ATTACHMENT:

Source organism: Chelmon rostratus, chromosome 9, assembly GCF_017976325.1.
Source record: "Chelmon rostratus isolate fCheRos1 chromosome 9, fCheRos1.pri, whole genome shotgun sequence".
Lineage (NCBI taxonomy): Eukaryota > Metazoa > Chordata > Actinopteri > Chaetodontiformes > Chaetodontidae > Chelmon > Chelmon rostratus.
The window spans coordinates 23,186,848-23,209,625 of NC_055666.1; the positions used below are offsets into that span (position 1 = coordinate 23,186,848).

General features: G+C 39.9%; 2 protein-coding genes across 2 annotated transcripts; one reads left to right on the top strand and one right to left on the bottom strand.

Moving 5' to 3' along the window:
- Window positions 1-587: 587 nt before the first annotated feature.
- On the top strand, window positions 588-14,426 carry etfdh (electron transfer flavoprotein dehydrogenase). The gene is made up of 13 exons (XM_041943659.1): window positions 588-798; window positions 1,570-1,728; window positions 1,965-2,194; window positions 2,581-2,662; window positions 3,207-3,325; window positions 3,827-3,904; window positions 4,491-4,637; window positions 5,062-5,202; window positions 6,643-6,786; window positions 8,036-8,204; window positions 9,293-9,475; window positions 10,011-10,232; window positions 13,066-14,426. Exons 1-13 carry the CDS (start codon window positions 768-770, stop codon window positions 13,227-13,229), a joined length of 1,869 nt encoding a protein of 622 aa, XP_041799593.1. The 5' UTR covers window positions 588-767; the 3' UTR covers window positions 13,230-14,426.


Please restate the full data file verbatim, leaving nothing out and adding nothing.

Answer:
Source organism: Chelmon rostratus, chromosome 9, assembly GCF_017976325.1.
Source record: "Chelmon rostratus isolate fCheRos1 chromosome 9, fCheRos1.pri, whole genome shotgun sequence".
Lineage (NCBI taxonomy): Eukaryota > Metazoa > Chordata > Actinopteri > Chaetodontiformes > Chaetodontidae > Chelmon > Chelmon rostratus.
The window spans coordinates 23,186,848-23,209,625 of NC_055666.1; the positions used below are offsets into that span (position 1 = coordinate 23,186,848).

General features: G+C 39.9%; 2 protein-coding genes across 2 annotated transcripts; one reads left to right on the top strand and one right to left on the bottom strand.

Moving 5' to 3' along the window:
- Window positions 1-587: 587 nt before the first annotated feature.
- On the top strand, window positions 588-14,426 carry etfdh (electron transfer flavoprotein dehydrogenase). The gene is made up of 13 exons (XM_041943659.1): window positions 588-798; window positions 1,570-1,728; window positions 1,965-2,194; window positions 2,581-2,662; window positions 3,207-3,325; window positions 3,827-3,904; window positions 4,491-4,637; window positions 5,062-5,202; window positions 6,643-6,786; window positions 8,036-8,204; window positions 9,293-9,475; window positions 10,011-10,232; window positions 13,066-14,426. Exons 1-13 carry the CDS (start codon window positions 768-770, stop codon window positions 13,227-13,229), a joined length of 1,869 nt encoding a protein of 622 aa, XP_041799593.1. The 5' UTR covers window positions 588-767; the 3' UTR covers window positions 13,230-14,426.